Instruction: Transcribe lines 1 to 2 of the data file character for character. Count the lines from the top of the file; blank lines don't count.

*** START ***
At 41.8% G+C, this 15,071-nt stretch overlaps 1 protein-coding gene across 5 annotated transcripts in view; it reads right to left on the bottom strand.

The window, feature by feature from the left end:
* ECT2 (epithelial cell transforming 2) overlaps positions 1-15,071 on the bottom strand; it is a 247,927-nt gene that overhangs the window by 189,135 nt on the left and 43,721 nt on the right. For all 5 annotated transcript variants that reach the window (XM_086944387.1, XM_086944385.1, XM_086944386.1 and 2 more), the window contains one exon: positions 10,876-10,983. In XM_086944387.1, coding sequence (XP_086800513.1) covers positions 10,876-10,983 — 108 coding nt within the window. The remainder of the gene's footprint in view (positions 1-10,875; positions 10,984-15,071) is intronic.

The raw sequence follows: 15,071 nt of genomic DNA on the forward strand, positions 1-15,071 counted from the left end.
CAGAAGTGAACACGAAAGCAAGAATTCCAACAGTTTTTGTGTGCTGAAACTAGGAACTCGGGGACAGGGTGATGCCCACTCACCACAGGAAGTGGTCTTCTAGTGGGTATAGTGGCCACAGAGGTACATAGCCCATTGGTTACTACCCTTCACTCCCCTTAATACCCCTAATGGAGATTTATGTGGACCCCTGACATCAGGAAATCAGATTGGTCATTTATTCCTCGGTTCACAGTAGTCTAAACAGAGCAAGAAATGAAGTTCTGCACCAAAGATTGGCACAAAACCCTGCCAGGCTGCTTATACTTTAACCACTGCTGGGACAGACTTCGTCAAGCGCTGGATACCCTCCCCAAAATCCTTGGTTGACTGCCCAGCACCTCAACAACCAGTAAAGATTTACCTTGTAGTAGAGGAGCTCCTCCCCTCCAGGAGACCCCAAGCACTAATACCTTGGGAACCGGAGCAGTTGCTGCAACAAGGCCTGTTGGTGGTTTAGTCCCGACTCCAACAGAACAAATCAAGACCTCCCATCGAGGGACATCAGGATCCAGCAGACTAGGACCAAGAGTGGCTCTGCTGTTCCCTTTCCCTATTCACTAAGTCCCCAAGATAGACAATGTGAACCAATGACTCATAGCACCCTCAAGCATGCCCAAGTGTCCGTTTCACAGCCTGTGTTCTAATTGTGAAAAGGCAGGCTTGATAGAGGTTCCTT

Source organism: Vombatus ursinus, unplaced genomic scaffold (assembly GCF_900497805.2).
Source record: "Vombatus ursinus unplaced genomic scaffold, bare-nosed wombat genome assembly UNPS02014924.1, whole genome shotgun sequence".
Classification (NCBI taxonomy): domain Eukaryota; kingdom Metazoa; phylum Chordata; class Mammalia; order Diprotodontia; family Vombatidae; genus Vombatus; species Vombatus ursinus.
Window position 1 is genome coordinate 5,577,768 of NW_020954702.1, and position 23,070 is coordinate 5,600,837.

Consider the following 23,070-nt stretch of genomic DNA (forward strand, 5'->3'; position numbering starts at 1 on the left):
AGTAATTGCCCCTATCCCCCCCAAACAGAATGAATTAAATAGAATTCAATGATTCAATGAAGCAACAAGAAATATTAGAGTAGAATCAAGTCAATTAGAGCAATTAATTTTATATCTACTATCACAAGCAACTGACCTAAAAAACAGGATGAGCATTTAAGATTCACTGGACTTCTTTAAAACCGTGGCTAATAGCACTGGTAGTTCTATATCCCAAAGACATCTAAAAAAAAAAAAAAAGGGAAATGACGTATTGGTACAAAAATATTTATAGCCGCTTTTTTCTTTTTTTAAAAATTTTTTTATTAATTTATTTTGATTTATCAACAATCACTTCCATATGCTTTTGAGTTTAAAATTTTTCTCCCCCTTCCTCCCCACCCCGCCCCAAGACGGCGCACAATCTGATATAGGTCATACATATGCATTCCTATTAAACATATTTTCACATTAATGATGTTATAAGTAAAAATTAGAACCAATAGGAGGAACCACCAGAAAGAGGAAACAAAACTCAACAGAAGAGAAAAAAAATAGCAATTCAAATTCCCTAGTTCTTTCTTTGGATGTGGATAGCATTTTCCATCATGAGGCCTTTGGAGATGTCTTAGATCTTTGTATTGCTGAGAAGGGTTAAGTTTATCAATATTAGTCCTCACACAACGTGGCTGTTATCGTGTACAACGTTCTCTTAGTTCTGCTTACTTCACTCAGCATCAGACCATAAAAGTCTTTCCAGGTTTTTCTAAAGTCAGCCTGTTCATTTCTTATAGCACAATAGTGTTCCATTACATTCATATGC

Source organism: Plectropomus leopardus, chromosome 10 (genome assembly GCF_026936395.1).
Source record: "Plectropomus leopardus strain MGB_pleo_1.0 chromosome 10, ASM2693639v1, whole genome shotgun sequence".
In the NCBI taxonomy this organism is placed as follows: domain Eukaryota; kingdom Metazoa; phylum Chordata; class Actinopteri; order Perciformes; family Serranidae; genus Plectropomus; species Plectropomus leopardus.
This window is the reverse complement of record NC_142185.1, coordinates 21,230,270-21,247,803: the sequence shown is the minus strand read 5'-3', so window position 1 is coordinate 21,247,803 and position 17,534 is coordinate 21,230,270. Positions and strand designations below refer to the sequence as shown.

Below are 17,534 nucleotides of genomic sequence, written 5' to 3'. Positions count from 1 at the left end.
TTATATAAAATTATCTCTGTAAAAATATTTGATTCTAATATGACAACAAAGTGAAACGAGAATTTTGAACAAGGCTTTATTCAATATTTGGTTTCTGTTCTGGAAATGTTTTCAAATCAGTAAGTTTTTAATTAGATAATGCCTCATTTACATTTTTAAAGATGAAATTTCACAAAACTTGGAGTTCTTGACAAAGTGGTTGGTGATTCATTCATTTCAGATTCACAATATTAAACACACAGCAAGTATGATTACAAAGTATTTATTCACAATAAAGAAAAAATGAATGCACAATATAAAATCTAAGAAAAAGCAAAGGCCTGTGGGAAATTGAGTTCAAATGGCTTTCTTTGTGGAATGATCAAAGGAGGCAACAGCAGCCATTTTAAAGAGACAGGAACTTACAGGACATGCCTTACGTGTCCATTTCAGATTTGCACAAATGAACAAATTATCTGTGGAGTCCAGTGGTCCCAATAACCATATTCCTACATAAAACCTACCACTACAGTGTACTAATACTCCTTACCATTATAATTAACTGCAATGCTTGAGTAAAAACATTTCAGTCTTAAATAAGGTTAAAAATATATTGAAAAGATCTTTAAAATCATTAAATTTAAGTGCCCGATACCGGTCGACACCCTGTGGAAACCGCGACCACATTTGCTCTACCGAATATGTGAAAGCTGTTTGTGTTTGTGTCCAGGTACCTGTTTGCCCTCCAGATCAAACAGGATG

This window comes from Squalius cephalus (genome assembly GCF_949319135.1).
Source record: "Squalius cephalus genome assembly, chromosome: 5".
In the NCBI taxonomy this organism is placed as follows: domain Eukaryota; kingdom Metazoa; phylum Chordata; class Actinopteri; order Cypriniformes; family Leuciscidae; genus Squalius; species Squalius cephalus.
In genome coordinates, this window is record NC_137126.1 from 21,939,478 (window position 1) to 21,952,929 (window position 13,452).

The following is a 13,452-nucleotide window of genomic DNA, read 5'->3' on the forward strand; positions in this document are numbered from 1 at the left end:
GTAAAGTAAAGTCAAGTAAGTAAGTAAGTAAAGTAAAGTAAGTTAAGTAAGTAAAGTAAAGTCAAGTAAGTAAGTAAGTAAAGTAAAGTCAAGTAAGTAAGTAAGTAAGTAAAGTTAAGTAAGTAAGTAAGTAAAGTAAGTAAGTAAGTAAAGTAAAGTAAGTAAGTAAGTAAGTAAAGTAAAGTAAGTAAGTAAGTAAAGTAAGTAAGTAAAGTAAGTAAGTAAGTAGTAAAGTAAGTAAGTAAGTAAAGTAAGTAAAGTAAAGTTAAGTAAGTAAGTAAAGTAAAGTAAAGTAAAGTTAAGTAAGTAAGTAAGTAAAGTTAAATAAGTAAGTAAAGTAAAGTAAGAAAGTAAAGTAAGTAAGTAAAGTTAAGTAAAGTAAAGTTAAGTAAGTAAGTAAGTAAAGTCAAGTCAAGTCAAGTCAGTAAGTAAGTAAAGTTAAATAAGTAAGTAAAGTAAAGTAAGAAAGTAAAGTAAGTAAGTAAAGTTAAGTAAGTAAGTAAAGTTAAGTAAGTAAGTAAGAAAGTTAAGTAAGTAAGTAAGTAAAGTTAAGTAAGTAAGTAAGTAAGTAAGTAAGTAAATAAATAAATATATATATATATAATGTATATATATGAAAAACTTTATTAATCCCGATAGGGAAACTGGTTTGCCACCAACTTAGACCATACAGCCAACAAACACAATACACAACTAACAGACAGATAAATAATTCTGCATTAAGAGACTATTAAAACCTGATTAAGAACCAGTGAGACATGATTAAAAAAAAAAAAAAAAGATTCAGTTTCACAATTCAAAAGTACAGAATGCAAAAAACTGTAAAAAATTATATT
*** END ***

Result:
At 41.8% G+C, this 15,071-nt stretch overlaps 1 protein-coding gene across 5 annotated transcripts in view; it reads right to left on the bottom strand.

The window, feature by feature from the left end: